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Why the political reaction and impact of Griffin’s Citadel move

Why the political reaction and impact of Griffin's Citadel move
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When Illinois’ richest man Ken Griffin, Was announced Thursday That he plans to move his investment headquarters from Chicago to Miami was not only a big development for Citadel, it also came at a politically intriguing time for the billionaire hedge fund manager.

Illinois Republican voters are ready Tuesday to accept or reject some or all members of a slate of GOP candidates for statewide offices that Griffin-funded $ 50 million. That slate is headed by Aurora Mayor Richard Irwin, who wants to be the Republican nominee for governor.

Considering the time and political optics, this indicates a possible initial waiver speech. Irwin is in a hotly contested six-way race for the nomination and has faced stiff opposition from Rajya Sen. Jenner Darren Bailey.

Bailey has been helped, in part, by a number of TV commercials to fund the Democratic government. JB Pritzker and the Pritzker-backed Democratic Governors Association have labeled Bailey as “too conservative” for Illinois. This is a blow to the Conservatives behind Bailey, whom Democrats think will be easy to defeat in the fall.

In a statement Thursday, hours after Griffin’s announcement, Irwin blamed Pritzker for Citadel’s departure and “for refusing to acknowledge what everyone sees, which is that his high-tax, criminal administration is literally taking jobs and businesses out of the state.”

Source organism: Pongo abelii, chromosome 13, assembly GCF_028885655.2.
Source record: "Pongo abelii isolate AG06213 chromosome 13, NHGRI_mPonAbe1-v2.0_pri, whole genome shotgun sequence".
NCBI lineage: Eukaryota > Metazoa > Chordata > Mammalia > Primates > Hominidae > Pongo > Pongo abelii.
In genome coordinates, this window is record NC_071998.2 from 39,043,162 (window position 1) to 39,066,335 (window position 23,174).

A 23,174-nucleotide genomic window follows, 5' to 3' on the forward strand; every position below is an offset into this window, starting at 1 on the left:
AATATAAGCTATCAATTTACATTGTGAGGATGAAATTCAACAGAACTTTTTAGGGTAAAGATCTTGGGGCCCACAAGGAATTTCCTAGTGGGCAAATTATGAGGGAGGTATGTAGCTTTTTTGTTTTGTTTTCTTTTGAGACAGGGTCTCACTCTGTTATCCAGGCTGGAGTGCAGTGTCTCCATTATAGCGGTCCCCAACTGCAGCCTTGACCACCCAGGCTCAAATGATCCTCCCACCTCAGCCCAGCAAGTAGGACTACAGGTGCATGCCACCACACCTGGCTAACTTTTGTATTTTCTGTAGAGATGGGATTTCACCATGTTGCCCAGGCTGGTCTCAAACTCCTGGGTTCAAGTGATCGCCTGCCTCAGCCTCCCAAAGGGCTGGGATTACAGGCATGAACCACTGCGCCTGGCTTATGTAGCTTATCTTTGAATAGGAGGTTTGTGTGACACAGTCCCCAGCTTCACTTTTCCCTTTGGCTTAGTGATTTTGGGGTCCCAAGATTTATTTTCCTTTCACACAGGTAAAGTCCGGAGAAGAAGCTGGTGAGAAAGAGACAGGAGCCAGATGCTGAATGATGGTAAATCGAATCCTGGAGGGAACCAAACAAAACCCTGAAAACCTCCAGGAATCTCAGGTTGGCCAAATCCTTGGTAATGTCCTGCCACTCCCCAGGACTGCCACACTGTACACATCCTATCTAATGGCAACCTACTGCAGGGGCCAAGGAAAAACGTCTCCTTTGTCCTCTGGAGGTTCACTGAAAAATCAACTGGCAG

“Just last month, Illinois lost to Boeing, Caterpillar and now Citadel,” said Irwin, referring to recent announcements. Defense contractors and aircraft manufacturers And Caterpillar Inc. That they are moving their corporate headquarters to Virginia and Texas, respectively.

Adding a pitch to his candidacy, Irwin said, “It’s a clear pattern that shows no sign of ending unless we beat Pritzker in November, and I’m the only person in this race whose proven record of success has taken Illinois back.”

Illinois House Republican leader Jim Durkin of Western Springs said Griffin’s departure was a sign of the state’s modern-day business climate.

Darkin quotes Ian Fleming’s “Goldfinger”, where the villain tells James Bond, “They have a word in Chicago. First Boeing, second Caterpillar, third Citadel, “said Durkin.

“I mean, it’s a huge statement. What we’re seeing with these corporate offices, (Pritzcar) can’t dismiss it as a few white-collar work, “he said.” It’s going to resonate across the country. It’s what Illinois is now versus what it was before. “

Griffin’s note to staff states that his Citadel will relocate to the new headquarters in the financial district of Miami after more than 30 years in Chicago. Citadel has about 1,000 employees in Chicago and will maintain an office in the city.

Boeing and Caterpillar have announced they are leaving, according to Pritzcar spokeswoman Emily Bitner. Such as Kellogg Co.Has announced that they are moving to Illinois.

“We will continue to welcome businesses – including Kellogg, which announced this week that it is moving to its largest headquarters in Illinois – and will support emerging industries that are already creating good jobs and investing billions in Illinois, such as data centers, electric vehicles and Quantum computing, “Bitner said in a statement.